When I regained consciousness, it was waiting for me like a friend who had lost patience, and now seemed much less attractive. What I had somehow stolen from the gods, secreted in my closed palm through a swim across the river Lethe, was this message: “Do Drugs.”

      I had realized that analysis, working on the problem of myself both mentally and verbally, had won me no appreciable gains. Insight, I had. But relief, happiness, an improved outlook? Nothing I had done had really helped me feel better. Anesthesia instantly had. These aren’t the words of an addict coming on-line. I was a reluctant user of any substance. However, in the years following I forced myself to again undertake drug trials with my psychiatrists. Methodically, I worked through every class, waltzed backward through the eras of drugs, danced off-label with each oddball wallflower, ingested every twisted molecule to ever win over the FDA with a promise of psychiatric benefit and maybe some that merely had intrigued one of my more historically-curious doctors. When Eddie Haskell, MD wanted to resurrect a drug of the bad old days just to see what it’d do to a person, I was the patient with his hand out.

      I overslept and didn’t sleep. I gained and lost a third of my body weight. My head felt like a styrofoam block, then like the slate of a blackboard being scraped with tableware. I was more or less charged, sweaty, sensitive to light, and shaky. Some drugs make you feel like Benjamin Braddock in his birthday diving suit. Others make you feel like an amnesiac idiot in Benjamin Braddock’s birthday diving suit. A common theme emerges. These substances could help me feel slower, distant from the world, claustrophobic, clammy, sensorily distorted. Sometimes, they dulled my anxiety, or dried my hair-trigger tear ducts, but they accomplished this through impairment, and very clumsily. I have never been drunk, but I think it’s like a drunk traffic cop: success in psych meds comes about by the stopping of certain avenues, slowing up of traffic, blocking lawful turns. And it’s sometimes noted in the overall impact that fewer crashes have occurred. To me this is not success. Impairment so far hasn't been healing for me. I want my turn at quoting the line, "I feel like myself again."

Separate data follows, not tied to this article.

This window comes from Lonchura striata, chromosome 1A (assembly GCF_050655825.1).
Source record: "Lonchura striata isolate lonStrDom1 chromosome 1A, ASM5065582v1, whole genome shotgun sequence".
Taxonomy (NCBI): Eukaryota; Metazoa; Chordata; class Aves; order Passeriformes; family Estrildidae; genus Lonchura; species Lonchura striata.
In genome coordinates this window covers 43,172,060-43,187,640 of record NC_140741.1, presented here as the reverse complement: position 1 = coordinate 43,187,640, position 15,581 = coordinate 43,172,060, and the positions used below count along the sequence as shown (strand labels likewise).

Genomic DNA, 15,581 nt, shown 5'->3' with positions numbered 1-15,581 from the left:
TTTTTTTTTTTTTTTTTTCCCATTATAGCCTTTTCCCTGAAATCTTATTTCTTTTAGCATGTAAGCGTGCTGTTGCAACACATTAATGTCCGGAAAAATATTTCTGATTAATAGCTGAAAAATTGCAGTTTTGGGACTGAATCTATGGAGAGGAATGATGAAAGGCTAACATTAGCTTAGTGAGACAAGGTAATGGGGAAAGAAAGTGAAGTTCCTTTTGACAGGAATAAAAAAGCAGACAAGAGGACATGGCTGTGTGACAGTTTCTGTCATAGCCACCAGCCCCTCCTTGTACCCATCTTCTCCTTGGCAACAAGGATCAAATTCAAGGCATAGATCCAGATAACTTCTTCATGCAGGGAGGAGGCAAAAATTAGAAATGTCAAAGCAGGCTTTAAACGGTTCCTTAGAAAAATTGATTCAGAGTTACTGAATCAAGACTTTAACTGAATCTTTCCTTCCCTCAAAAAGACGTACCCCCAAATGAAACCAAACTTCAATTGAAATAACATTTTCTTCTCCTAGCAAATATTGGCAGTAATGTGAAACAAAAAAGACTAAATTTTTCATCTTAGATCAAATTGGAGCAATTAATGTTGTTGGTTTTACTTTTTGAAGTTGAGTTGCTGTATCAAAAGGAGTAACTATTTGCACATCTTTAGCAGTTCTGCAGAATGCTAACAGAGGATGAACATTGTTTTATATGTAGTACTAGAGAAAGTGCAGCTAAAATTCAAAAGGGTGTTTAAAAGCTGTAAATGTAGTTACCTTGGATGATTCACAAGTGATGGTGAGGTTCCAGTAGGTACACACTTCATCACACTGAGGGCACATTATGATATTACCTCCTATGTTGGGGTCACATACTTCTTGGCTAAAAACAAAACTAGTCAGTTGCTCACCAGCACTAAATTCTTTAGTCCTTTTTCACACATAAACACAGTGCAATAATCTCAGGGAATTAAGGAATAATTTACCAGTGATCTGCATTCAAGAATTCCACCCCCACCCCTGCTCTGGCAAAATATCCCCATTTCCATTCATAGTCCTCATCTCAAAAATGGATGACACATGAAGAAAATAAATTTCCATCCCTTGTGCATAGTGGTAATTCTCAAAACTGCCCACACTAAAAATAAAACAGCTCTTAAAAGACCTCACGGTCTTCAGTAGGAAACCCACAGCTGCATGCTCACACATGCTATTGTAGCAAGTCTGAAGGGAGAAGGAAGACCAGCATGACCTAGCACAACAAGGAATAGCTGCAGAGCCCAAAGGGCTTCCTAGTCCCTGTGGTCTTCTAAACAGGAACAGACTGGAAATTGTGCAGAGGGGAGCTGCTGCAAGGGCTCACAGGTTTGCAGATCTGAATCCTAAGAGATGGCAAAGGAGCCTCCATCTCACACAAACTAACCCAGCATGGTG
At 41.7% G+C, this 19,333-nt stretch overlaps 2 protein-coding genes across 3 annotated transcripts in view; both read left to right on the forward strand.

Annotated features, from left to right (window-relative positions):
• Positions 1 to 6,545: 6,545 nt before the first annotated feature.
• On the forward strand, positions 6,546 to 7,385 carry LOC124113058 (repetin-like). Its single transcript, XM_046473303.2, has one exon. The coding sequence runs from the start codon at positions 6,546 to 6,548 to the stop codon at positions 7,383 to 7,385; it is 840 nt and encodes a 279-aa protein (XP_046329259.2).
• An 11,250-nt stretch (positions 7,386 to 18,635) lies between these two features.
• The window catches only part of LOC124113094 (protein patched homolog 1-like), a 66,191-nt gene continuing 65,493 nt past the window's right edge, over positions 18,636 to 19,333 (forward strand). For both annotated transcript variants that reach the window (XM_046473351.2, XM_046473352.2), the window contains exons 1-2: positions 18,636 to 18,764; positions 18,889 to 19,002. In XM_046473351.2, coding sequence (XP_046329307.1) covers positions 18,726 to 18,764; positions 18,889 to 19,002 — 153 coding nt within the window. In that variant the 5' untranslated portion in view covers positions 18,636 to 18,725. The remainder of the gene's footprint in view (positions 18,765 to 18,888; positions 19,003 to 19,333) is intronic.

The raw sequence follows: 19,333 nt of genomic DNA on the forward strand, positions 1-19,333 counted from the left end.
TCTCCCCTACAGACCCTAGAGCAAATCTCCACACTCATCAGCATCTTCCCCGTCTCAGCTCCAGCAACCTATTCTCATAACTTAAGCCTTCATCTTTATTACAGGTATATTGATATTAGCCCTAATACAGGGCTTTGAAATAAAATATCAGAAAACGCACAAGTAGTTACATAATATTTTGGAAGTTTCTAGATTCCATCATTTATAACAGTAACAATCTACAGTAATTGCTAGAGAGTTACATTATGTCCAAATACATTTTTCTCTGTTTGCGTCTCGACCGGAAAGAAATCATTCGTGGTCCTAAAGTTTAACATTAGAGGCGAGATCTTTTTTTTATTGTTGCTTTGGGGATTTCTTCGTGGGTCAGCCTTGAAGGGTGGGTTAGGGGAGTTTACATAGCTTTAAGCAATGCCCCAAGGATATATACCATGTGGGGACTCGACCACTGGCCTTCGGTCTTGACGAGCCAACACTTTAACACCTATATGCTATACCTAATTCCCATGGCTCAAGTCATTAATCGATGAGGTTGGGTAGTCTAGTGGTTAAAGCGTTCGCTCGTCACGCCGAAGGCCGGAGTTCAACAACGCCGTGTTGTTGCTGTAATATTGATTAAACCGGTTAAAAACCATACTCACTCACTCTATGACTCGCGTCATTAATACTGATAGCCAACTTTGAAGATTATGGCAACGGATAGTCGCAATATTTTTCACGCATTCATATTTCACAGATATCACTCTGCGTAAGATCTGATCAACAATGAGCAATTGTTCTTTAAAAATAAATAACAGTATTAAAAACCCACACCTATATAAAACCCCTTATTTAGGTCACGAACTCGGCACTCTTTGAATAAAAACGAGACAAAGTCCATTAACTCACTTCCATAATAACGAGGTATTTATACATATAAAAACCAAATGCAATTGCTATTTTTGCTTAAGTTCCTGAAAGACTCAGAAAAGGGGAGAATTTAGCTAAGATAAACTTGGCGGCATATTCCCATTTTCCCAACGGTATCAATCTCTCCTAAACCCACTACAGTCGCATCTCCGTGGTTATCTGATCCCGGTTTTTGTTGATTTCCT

And so, my heart sinks at every day's new headline about psychedelics. If you follow health news at all, you know they are a hot topic, showing a ridiculous amount of promise. Despite fitting the diagnostic profile, my former home was far from anywhere with signups for studies. I reached out to several "clinics" offering psychedelic-assisted therapy. They struck me as resembling many legal weed shops--loads of young bros polishing their presentation and sanitizing an extortionate drug deal in hopes of financing a Tesla. With fees starting at 8x the plane ticket to administer and contextualize a drug that costs less than $20 a dose, I wouldn't credit their soft patter as containing much idealism.

      And here I am--for other reasons besides. Yes, a part of me thought living here would put legal psychedelics within my reach, but I'm not seeing any opportunities. Now I'm kicking myself for never having tried to cultivate mushroom spores, never having ventured to ask acquaintances for a hand. I'm marooned here and psilocybin is about blow up in the States.

      20 votes